In an abrupt reversal, Delaware says ‘Ummm... Wait!’ to fee-shifting bylaws
By Ed Batts
It has been a dizzying couple of weeks for the Delaware Bar. Previously, the disaffected German tennis federation of the professional ATP tennis tour had sour grapes over the downgrading of the Hamburg tennis tournament and the tournament’s concurrent move from spring to summer. (One cannot invent such colourful facts.) The German federation sued but lost in court, prompting the ATP tour to request reimbursement of its legal fees and other costs and expenses (‘of every kind and description’) in accordance with the bylaws of the ATP tour. The federal District Court of Delaware held that the enforceability of such a provision was an open question under Delaware law and sent limited related questions over to the Delaware state courts for a decision.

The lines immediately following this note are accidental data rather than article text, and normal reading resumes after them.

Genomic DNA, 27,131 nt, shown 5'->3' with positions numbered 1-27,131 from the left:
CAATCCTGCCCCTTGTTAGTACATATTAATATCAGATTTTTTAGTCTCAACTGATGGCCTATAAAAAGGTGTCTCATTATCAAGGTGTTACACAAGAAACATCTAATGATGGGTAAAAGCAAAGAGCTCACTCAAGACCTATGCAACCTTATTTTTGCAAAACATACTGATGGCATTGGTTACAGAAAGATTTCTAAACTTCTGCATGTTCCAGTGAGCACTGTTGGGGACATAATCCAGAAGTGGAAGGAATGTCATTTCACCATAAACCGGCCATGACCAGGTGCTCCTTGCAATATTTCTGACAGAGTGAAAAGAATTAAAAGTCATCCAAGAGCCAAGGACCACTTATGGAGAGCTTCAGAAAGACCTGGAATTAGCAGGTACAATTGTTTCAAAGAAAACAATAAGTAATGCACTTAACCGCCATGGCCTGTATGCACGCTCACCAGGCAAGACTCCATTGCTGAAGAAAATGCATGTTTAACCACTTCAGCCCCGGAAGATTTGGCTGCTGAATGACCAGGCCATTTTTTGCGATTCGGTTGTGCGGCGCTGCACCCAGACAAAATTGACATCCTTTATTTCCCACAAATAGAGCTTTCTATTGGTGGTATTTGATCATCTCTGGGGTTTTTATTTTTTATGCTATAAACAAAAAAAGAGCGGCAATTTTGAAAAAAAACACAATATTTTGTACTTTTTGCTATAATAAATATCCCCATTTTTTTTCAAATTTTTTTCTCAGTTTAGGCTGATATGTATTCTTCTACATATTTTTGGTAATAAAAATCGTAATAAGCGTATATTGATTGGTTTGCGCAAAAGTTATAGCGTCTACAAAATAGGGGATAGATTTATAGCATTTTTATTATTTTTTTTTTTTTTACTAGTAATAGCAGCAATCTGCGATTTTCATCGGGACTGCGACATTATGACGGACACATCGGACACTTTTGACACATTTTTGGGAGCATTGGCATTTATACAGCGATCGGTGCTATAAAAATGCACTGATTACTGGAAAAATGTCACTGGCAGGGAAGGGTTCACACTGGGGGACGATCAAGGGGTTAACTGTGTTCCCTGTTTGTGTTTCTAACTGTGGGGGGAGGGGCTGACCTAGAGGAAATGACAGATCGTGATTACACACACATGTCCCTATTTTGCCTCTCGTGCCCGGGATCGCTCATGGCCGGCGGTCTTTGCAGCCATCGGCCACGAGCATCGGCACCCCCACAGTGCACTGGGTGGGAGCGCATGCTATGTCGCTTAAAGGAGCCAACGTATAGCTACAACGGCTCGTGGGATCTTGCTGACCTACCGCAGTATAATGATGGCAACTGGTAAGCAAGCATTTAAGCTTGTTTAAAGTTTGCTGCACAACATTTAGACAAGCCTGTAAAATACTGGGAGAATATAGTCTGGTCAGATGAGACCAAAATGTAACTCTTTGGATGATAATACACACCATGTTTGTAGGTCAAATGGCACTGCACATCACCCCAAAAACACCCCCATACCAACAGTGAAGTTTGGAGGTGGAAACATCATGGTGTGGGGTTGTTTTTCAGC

On 8 May, Delaware’s Supreme Court released an opinion in ATP Tours Inc v Deutscher Tennis Bund in which fee-shifting bylaws were upheld for a non-stock corporation. But in a ‘dude, not so fast’ moment, after wrangling behind closed doors, on 22 May the Corporation Law Section of the Delaware State Bar Association served notice that a special meeting would be held on 29 May.
This is high drama in the buttoned-down halls and quiet streets of Wilmington. The purpose of the meeting will be to halt the forecasted consequences of ATP by voting on recommending to the Delaware Legislature a statutory amendment that would quash such bylaw provisions — essentially making a legislative end-run around the Supreme Court’s decision…
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